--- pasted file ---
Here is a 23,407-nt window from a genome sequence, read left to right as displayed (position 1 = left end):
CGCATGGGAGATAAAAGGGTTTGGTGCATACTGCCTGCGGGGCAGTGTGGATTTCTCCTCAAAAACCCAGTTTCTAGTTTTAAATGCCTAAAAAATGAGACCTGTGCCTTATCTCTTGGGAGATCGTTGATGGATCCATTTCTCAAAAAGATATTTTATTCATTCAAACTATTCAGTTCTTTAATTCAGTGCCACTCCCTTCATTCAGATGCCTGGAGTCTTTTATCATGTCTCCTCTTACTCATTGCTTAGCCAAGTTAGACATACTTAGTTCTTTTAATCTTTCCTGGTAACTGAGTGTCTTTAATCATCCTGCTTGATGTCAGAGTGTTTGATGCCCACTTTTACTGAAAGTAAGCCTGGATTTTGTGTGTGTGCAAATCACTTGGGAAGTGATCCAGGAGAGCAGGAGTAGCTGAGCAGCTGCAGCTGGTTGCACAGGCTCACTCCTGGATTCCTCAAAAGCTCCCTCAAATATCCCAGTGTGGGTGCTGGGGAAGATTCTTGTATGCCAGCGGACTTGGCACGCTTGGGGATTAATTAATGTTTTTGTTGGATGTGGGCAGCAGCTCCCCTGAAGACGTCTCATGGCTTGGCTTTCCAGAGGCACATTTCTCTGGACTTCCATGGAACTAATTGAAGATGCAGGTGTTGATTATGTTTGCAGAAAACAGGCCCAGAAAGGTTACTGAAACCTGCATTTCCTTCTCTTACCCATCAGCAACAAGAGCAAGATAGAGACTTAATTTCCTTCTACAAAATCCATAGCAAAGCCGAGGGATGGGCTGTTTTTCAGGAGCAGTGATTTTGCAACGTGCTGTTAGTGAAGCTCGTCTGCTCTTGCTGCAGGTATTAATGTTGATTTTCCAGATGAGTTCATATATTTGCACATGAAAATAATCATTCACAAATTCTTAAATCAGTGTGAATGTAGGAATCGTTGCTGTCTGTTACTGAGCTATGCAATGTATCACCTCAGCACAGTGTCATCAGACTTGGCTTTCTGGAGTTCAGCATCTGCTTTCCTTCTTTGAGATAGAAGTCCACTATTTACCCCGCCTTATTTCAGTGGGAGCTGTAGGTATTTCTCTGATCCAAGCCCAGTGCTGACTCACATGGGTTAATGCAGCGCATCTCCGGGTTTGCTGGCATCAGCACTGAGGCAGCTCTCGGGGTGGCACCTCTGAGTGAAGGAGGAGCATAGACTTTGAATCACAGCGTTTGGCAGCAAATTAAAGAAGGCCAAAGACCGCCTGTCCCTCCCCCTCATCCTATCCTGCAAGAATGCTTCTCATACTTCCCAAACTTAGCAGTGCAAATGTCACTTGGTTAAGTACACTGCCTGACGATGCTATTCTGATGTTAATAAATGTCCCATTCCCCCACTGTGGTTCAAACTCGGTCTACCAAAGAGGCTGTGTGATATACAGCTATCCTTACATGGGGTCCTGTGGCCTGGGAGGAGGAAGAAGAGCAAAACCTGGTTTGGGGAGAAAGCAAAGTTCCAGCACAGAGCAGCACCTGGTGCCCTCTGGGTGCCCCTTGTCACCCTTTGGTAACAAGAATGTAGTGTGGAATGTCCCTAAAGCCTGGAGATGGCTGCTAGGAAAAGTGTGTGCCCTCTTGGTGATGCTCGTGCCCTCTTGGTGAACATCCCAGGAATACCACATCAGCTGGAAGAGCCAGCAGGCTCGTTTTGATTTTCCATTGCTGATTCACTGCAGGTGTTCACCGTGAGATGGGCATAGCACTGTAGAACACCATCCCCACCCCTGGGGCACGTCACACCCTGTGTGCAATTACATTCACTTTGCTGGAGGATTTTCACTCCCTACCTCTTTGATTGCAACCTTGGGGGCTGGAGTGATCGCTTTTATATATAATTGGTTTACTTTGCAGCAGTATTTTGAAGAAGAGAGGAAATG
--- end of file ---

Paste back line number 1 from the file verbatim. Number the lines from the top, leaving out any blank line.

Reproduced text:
Here is a 23,407-nt window from a genome sequence, read left to right as displayed (position 1 = left end):